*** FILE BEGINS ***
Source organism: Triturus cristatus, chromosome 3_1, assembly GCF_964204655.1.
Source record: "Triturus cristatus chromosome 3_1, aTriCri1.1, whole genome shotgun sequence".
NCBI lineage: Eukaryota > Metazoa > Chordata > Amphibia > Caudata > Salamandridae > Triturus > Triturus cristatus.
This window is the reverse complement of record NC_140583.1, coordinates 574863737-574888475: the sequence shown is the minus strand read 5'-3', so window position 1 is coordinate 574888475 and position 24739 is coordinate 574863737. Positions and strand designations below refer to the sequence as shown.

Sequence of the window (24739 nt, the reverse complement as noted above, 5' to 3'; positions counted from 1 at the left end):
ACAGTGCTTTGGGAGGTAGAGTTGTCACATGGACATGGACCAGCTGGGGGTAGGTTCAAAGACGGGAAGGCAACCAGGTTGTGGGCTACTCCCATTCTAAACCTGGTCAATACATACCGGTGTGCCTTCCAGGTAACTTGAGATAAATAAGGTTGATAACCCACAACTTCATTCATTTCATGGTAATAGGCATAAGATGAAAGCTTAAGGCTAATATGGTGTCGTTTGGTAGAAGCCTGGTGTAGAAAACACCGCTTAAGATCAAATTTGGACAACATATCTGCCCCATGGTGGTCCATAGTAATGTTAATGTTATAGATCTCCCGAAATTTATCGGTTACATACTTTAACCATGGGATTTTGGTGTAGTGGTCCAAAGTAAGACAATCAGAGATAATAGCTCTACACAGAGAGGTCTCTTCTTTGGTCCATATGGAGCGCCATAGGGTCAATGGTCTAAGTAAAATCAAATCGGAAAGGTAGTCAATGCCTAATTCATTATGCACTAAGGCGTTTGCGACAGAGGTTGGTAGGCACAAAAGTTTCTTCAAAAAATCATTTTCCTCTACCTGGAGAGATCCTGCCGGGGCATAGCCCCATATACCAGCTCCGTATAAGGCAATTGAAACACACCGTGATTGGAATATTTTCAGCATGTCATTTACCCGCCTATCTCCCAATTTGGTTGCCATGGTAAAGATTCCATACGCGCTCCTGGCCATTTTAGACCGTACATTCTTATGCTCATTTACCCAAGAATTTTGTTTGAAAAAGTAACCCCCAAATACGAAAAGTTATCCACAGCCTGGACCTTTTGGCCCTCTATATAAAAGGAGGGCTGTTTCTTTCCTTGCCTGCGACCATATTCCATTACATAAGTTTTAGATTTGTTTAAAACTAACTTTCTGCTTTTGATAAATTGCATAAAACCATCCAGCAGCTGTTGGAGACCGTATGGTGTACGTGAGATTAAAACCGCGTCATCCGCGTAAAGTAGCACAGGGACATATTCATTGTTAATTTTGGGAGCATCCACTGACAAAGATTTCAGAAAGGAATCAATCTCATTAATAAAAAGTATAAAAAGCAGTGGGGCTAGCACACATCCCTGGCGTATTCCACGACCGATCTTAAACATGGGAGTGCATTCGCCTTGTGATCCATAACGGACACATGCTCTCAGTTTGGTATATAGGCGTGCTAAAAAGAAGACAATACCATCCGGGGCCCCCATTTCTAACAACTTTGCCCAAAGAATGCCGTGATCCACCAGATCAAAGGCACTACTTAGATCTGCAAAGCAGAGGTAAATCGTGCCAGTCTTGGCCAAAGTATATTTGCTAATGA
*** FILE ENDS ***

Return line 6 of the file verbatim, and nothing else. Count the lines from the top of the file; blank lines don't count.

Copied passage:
ACAGTGCTTTGGGAGGTAGAGTTGTCACATGGACATGGACCAGCTGGGGGTAGGTTCAAAGACGGGAAGGCAACCAGGTTGTGGGCTACTCCCATTCTAAACCTGGTCAATACATACCGGTGTGCCTTCCAGGTAACTTGAGATAAATAAGGTTGATAACCCACAACTTCATTCATTTCATGGTAATAGGCATAAGATGAAAGCTTAAGGCTAATATGGTGTCGTTTGGTAGAAGCCTGGTGTAGAAAACACCGCTTAAGATCAAATTTGGACAACATATCTGCCCCATGGTGGTCCATAGTAATGTTAATGTTATAGATCTCCCGAAATTTATCGGTTACATACTTTAACCATGGGATTTTGGTGTAGTGGTCCAAAGTAAGACAATCAGAGATAATAGCTCTACACAGAGAGGTCTCTTCTTTGGTCCATATGGAGCGCCATAGGGTCAATGGTCTAAGTAAAATCAAATCGGAAAGGTAGTCAATGCCTAATTCATTATGCACTAAGGCGTTTGCGACAGAGGTTGGTAGGCACAAAAGTTTCTTCAAAAAATCATTTTCCTCTACCTGGAGAGATCCTGCCGGGGCATAGCCCCATATACCAGCTCCGTATAAGGCAATTGAAACACACCGTGATTGGAATATTTTCAGCATGTCATTTACCCGCCTATCTCCCAATTTGGTTGCCATGGTAAAGATTCCATACGCGCTCCTGGCCATTTTAGACCGTACATTCTTATGCTCATTTACCCAAGAATTTTGTTTGAAAAAGTAACCCCCAAATACGAAAAGTTATCCACAGCCTGGACCTTTTGGCCCTCTATATAAAAGGAGGGCTGTTTCTTTCCTTGCCTGCGACCATATTCCATTACATAAGTTTTAGATTTGTTTAAAACTAACTTTCTGCTTTTGATAAATTGCATAAAACCATCCAGCAGCTGTTGGAGACCGTATGGTGTACGTGAGATTAAAACCGCGTCATCCGCGTAAAGTAGCACAGGGACATATTCATTGTTAATTTTGGGAGCATCCACTGACAAAGATTTCAGAAAGGAATCAATCTCATTAATAAAAAGTATAAAAAGCAGTGGGGCTAGCACACATCCCTGGCGTATTCCACGACCGATCTTAAACATGGGAGTGCATTCGCCTTGTGATCCATAACGGACACATGCTCTCAGTTTGGTATATAGGCGTGCTAAAAAGAAGACAATACCATCCGGGGCCCCCATTTCTAACAACTTTGCCCAAAGAATGCCGTGATCCACCAGATCAAAGGCACTACTTAGATCTGCAAAGCAGAGGTAAATCGTGCCAGTCTTGGCCAAAGTATATTTGCTAATGA